The children’s camp was conceived during the fascist period as an integral part of the plan for healing the race and fascistizing society.
In particular, summer camps were intended for “indigent but basically healthy children”, while O.N.M.I. (National Charity for Maternity and Childhood) health centres and sanatoriums were directly in charge of the treatment of specific pathological affections.
Under the new regime, climate camps ceased to have strictly therapeutic purposes, inherited by Nineteenth century children’s homes, and were basically turned into sort of gymnasiums for the physical and spiritual training of the Fascist homo novus.
All the children were supervised and looked after, and great attention was paid to hygienics. At their arrival at the camp, they were supplied with all the clothes they needed for their stay. Assistance was highly regarded. Children were divided into teams according to their age or their physical development, and they also tried to group children of the same birthplace. Life in the camp was strictly regulated and children were looked after even during the shower. The day started with a salute to the flag placed on the beach, where children went marching. Then followed half-an-hour exercises and breakfast in the dining-hall. After breakfast, children enjoyed an hour of freedom during which they were actually taught the fascist doctrine. Afterwards children went back to the beach for the treatments – consisting of an air bath, a sunbathe and a bath in the sea. During the air bath, they should breathe and relax under the canopies that sheltered them from the sun in order to get acclimatized. Then followed the sunbathe: for about an hour they were gradually exposed to the sun. Finally, without being forced, they were sent to plunge into the water for twenty minutes. Around one o’clock in the afternoon, they were given a hearty meal in order to increase their weight and muscle mass.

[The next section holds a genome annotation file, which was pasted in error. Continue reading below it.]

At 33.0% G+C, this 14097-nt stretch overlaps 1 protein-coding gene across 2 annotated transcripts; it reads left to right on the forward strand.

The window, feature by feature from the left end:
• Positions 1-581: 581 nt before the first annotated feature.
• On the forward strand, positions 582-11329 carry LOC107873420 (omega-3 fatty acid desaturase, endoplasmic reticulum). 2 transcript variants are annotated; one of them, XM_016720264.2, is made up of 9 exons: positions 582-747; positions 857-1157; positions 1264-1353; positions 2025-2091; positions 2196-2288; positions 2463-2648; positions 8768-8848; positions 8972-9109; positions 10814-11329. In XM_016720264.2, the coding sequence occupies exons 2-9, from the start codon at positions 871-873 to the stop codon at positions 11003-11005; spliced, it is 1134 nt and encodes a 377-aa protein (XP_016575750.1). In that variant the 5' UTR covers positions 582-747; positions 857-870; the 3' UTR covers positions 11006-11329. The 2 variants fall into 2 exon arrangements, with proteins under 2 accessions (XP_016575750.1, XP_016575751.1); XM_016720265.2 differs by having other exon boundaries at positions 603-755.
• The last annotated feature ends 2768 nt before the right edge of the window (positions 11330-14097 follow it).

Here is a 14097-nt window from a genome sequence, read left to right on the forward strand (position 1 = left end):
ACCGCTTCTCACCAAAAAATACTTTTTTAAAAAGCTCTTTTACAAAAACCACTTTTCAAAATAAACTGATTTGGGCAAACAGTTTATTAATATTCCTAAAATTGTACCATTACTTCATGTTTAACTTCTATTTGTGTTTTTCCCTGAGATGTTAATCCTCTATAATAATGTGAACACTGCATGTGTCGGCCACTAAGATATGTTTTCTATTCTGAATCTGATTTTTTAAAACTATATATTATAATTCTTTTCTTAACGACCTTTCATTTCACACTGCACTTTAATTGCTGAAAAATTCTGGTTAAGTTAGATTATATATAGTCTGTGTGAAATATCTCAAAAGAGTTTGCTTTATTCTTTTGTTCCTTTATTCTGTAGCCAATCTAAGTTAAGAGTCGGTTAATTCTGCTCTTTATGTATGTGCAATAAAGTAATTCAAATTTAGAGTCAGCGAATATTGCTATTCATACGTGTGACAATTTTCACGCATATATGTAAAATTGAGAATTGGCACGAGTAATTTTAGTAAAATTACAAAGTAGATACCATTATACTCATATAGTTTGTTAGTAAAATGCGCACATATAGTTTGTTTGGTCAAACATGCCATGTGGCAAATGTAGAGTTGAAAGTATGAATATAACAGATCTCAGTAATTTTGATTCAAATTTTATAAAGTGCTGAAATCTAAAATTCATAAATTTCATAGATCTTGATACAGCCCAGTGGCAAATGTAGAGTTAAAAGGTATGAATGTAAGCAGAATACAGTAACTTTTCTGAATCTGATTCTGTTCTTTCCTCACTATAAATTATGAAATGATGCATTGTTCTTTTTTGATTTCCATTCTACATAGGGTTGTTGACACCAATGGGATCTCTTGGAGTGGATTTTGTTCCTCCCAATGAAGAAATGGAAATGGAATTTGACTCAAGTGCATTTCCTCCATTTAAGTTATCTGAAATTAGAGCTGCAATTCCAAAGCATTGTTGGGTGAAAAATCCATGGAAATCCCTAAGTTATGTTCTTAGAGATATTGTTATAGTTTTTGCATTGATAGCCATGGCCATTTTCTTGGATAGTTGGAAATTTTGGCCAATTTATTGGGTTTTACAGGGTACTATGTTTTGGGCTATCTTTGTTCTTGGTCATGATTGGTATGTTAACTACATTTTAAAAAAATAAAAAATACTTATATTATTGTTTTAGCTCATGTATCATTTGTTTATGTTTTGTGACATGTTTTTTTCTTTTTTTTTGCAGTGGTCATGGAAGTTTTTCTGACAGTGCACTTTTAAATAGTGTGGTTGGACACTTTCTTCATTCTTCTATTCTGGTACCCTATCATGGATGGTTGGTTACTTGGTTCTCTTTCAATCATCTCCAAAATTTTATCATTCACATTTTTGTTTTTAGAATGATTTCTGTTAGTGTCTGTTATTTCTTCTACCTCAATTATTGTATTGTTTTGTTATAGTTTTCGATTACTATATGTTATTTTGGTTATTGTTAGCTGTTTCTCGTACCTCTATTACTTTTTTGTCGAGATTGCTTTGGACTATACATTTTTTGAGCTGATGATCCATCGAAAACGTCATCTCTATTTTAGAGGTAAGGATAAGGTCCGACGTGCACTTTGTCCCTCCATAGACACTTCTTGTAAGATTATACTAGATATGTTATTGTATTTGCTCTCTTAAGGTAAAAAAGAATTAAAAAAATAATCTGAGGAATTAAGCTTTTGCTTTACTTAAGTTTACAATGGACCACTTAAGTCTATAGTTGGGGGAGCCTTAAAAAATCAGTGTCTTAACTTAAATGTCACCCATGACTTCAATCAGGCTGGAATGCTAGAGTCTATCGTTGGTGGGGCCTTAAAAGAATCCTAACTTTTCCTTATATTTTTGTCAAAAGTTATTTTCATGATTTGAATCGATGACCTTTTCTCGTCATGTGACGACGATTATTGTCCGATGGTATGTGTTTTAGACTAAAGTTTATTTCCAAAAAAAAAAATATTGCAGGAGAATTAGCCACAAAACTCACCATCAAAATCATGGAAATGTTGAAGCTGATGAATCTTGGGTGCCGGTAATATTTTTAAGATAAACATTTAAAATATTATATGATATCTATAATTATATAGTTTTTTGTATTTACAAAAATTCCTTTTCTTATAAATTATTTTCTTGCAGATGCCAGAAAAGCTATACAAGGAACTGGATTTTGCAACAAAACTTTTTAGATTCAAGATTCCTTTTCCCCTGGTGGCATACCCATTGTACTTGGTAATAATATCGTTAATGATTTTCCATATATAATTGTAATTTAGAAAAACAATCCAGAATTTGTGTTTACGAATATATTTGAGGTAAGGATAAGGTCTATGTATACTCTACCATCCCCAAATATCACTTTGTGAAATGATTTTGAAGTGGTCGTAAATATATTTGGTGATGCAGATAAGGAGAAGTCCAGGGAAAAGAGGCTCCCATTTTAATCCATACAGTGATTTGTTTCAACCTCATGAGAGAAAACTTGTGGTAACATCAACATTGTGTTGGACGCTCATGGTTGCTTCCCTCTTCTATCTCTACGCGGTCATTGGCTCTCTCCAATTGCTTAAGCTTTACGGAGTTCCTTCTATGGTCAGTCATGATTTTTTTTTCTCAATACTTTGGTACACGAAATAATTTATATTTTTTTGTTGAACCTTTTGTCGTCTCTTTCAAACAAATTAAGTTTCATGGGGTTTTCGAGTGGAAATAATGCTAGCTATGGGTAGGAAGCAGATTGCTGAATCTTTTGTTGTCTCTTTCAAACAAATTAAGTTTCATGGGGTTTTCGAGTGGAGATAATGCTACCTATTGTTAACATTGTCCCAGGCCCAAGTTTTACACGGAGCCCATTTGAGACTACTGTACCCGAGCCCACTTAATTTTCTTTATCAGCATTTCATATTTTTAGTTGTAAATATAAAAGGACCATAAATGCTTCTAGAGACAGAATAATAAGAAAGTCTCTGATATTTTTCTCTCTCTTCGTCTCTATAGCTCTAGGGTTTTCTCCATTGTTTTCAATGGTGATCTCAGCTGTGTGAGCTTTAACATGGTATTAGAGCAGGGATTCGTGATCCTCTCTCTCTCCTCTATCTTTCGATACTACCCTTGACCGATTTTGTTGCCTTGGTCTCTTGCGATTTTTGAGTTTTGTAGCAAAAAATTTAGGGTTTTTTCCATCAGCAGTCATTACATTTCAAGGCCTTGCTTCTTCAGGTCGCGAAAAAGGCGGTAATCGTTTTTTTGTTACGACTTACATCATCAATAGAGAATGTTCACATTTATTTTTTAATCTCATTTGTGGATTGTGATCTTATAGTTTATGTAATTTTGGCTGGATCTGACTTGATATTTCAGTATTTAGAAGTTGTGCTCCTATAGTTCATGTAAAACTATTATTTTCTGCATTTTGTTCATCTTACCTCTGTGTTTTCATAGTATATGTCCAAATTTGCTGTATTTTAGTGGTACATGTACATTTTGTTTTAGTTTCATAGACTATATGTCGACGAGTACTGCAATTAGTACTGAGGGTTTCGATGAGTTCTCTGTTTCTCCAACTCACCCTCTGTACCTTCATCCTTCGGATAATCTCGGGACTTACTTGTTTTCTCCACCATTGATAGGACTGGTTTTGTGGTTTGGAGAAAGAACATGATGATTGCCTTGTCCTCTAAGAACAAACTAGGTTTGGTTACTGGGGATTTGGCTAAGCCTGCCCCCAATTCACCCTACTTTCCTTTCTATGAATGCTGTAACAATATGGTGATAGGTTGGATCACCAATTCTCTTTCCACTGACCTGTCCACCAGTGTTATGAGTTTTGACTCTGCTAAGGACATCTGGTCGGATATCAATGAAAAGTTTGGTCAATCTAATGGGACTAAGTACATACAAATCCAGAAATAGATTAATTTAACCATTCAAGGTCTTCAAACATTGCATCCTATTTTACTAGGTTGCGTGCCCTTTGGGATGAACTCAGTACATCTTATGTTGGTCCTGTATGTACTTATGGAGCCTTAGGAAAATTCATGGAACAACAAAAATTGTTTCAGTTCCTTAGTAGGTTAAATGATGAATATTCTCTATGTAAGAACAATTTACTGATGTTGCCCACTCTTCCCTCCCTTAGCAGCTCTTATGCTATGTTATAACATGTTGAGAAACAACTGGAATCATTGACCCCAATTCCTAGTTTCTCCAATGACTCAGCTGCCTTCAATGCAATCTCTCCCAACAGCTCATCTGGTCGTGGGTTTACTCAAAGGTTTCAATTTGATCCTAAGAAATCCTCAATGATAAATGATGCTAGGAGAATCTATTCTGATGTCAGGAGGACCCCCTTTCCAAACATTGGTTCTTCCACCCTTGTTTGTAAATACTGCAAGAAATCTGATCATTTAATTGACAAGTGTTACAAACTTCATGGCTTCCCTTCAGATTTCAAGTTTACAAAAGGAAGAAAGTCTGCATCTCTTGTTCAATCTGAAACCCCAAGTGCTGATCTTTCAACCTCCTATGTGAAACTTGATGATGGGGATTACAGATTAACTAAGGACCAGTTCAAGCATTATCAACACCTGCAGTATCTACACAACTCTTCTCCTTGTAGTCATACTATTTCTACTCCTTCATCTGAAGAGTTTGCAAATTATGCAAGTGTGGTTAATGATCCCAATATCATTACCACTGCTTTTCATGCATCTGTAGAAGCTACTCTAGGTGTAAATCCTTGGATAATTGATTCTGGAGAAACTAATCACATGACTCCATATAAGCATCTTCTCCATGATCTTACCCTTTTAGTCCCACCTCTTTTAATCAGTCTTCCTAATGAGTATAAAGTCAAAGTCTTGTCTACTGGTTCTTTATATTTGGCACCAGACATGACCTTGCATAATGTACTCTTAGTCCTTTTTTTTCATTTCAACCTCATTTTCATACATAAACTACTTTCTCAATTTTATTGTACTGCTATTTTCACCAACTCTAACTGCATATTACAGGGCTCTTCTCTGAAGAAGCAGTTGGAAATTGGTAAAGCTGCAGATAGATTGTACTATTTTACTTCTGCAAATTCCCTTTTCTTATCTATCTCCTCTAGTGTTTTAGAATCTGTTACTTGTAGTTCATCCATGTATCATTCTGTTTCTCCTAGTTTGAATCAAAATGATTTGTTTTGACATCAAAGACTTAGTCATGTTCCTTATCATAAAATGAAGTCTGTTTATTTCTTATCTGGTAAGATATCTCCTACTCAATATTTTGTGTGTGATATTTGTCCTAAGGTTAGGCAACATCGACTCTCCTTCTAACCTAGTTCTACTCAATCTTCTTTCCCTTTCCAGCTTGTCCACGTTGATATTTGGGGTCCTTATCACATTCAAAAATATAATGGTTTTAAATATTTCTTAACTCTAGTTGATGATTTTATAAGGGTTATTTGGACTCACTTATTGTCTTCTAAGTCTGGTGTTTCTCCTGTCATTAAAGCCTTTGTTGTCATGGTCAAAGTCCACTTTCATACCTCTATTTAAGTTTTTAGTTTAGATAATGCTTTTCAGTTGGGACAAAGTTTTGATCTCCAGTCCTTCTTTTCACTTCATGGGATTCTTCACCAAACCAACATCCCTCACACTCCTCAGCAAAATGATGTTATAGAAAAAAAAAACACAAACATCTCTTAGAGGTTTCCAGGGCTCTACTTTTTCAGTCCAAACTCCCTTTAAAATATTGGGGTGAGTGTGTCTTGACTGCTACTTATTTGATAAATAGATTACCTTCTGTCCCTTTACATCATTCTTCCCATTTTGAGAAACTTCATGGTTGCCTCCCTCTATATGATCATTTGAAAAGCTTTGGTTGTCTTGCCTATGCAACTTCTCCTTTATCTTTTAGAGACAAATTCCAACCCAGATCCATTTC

After the meal and a brief rest, the afternoon was dedicated to another phase of indoctrination and a march on the beach. Then it was the turn of gymnastics, imitative exercises and team games. At nine p.m., after dinner, all the children were back in bed.
In order to make sure that the race remained sound and pure, children should enjoy hearty meals, based on a mixed diet, which included both meat and vegetables. Everyday, they had three hot meals, including either pasta or rice in broth, with sauce or with butter; meat was served four times a week complete with a side-dish; children also had fish (either fresh or conserved), eggs, vegetables, season legumes, bologna, cheese, jams, compotes, chocolate, Sunday dessert, fresh fruit – all healthy and well-washed foods, rich in vitamin D.
Gymnastics was another important part of the daily routine: running, swimming, tug of war, and boat trips helped to strengthen the children, increasing their weight and chest circumference; moreover, they often had invigorating injections of iron, arsenic, phosphorus and iodine.
Official documentaries, shot and divulged by the regime, communicate a highly geometric, orderly image of childhood, as if the rows of children portrayed in complex choreographies were actually rows of soldiers.
In the camps, people weren’t discriminated on a social basis, but the individuality and personality of every child was suffocated by the brainwashing that the young ladies of the camp carried out all the time. Those ladies firmly believed in fascism and had to attend specific courses to become well prepared educators.